Couple on the run raced into disaster

Published May 6, 1990|Updated Oct. 17, 2005

The Skyway accident still rings clear in Wayne Kirksey's memory. That was the day a minor check forgery he investigated for the Bainbridge (Georgia) Police Department turned into his most memorable case. A retired schoolteacher reported that someone had forged his name on four small checks at nearby food stores.

When Kirksey knocked at the teacher's door, a young woman answered. She and her husband had boarded there for about a month. No, the teacher wasn't home.

"She acted nervous," Kirksey said recently. "I said I needed to talk to him about the checks that had been forged. Then she really became nervous."

Kirksey went to the convenience store. The description of the woman who had cashed the forged checks matched that of the woman he had just talked to. When Kirksey returned, the woman had left. He asked around and found that her husband cleaned out trucks at a local feed mill.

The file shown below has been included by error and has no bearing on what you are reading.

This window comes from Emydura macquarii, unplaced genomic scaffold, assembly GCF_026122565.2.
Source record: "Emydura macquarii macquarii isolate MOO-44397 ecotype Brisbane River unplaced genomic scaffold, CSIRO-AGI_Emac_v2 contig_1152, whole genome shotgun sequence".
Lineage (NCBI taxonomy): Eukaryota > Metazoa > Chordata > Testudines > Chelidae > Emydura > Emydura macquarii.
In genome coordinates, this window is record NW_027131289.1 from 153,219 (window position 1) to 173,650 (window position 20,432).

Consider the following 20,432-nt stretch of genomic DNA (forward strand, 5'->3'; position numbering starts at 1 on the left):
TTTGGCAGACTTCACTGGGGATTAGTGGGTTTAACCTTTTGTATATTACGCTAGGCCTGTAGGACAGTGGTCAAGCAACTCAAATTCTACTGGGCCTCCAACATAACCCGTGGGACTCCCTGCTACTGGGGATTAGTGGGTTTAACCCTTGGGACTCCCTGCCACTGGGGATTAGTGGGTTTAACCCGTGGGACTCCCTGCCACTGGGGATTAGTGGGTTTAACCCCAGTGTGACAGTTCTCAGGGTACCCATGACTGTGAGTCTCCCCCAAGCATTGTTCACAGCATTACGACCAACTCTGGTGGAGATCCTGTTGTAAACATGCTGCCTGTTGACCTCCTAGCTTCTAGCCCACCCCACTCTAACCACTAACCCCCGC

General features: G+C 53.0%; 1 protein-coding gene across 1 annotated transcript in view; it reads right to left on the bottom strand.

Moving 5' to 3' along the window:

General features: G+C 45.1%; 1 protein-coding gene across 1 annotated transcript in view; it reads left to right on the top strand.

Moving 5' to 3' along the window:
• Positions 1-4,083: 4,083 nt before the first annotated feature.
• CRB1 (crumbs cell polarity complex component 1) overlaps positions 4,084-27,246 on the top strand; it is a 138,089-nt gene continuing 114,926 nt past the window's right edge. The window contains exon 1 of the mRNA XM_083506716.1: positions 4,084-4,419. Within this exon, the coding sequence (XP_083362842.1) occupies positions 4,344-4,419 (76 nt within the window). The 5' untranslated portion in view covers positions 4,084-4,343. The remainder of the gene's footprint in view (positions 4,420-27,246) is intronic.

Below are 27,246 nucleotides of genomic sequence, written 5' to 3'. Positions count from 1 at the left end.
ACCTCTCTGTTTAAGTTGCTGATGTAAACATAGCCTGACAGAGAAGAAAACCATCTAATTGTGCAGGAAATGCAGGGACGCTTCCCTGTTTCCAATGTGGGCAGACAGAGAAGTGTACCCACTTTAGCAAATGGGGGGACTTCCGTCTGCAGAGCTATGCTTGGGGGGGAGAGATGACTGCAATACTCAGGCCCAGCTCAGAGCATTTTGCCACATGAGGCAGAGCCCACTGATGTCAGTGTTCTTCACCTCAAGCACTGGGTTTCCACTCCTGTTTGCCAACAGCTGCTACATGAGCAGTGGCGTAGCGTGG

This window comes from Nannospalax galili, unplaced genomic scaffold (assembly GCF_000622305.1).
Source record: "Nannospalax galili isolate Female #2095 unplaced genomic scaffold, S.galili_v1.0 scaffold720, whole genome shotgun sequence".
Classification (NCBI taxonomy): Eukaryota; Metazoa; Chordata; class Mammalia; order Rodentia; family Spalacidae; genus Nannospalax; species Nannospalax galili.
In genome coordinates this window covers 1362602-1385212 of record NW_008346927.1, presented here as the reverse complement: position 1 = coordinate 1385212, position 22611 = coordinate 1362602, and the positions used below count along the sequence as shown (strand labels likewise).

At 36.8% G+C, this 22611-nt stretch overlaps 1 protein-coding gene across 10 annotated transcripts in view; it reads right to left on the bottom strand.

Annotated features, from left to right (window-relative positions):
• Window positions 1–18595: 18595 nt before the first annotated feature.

At the mill, he just missed the couple. The boss reported that the wife had picked up the husband "in some kind of emergency."

"Then I pretty much knew they were on the run," Kirksey recalled. At the Trailways station, he discovered they had left town a half-hour earlier under the names of Alvin and Barbara Stone. In Tallahassee, they switched to a Greyhound bound for Sarasota.

Kirksey notified Florida authorities via computer. It was May 8. Three days later, a Hillsborough County sheriff's detective called Kirksey.

"She asked me if I was looking for Alvin and Barbara Stone. I said, "Yes, if you've got them, hold them and we'll extradite them.' She said, "Well I've got them, but there's a problem with extradition. They were on the bus that went off the Skyway bridge.' "

Fingerprints revealed the couple's names were bogus. He was really Woodrow Triplett. She was Sandra Davis, his girlfriend.

Handwriting analysis on papers the couple left back in Bainbridge confirmed that they forged the checks.

"I was about 30-45 minutes behind them the whole way," Kirksey said. "They'd probably still be living if I had caught up to them."